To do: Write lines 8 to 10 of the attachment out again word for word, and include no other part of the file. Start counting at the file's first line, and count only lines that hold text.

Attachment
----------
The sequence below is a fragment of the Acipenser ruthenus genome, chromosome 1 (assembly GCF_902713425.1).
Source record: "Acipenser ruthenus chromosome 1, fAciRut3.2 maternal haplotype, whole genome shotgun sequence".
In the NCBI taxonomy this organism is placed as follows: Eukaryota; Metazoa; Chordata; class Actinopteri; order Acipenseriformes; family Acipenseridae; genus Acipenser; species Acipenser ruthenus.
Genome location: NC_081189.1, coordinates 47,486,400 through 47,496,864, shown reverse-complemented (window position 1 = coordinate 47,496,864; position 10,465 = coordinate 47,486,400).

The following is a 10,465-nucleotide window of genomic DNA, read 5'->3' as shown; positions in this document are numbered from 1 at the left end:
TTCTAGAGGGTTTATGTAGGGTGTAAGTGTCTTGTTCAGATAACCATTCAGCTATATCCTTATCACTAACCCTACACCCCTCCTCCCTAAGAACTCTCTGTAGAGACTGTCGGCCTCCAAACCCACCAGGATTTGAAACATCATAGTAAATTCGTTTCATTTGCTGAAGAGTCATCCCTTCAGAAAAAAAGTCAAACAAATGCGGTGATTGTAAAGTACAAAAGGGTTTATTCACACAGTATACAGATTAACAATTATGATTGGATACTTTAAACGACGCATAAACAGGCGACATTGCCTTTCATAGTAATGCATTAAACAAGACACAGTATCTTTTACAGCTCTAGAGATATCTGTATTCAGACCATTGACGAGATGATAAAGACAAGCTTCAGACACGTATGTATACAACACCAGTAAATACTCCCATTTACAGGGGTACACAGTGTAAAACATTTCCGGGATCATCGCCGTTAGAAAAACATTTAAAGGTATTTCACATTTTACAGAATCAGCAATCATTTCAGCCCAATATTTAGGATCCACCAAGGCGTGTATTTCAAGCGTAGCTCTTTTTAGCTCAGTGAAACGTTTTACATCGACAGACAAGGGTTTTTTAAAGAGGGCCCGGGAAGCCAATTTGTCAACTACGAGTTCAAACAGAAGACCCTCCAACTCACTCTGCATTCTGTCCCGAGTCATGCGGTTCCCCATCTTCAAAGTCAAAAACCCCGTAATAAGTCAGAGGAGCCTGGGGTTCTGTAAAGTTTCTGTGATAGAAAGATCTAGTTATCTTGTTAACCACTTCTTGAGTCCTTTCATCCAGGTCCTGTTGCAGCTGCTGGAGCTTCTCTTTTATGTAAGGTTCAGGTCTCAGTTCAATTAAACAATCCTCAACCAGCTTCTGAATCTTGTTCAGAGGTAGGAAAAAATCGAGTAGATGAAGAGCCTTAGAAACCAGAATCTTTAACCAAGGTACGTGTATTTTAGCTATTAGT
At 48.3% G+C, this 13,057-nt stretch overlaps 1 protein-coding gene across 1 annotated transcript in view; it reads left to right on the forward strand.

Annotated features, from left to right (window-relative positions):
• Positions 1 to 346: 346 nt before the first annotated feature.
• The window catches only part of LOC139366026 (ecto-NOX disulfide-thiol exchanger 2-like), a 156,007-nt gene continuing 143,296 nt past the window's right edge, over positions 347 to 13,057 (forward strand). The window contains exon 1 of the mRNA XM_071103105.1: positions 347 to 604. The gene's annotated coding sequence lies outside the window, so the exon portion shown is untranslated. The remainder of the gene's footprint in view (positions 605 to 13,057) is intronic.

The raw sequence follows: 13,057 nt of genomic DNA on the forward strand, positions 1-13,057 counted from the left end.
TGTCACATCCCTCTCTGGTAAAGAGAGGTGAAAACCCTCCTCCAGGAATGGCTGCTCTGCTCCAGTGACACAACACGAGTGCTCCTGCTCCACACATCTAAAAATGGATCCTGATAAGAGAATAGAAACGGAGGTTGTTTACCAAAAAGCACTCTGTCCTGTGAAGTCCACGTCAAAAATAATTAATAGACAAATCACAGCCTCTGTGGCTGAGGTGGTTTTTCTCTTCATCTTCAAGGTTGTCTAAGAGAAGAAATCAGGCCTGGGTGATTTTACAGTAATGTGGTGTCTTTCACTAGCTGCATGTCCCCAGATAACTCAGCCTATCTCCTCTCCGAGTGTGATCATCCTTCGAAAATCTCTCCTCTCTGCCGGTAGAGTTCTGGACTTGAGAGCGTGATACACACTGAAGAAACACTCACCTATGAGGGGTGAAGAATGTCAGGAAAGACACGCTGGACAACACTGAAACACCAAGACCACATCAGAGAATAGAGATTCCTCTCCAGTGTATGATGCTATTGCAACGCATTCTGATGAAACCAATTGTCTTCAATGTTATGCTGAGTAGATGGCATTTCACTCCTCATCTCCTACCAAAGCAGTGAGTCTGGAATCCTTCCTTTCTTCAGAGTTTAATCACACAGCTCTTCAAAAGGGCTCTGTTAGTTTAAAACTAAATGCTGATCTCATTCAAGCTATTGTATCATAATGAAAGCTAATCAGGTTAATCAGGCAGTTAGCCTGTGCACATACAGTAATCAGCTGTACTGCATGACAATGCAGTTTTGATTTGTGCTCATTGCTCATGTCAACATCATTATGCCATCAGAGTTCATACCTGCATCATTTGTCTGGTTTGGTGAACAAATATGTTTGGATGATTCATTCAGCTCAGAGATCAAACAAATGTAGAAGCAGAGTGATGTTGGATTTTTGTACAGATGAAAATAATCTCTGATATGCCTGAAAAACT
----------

Annotated features, from left to right (window-relative positions):
• Positions 1 to 346: 346 nt before the first annotated feature.
• The window catches only part of LOC139366026 (ecto-NOX disulfide-thiol exchanger 2-like), a 156,007-nt gene continuing 143,296 nt past the window's right edge, over positions 347 to 13,057 (forward strand). The window contains exon 1 of the mRNA XM_071103105.1: positions 347 to 604. The gene's annotated coding sequence lies outside the window, so the exon portion shown is untranslated. The remainder of the gene's footprint in view (positions 605 to 13,057) is intronic.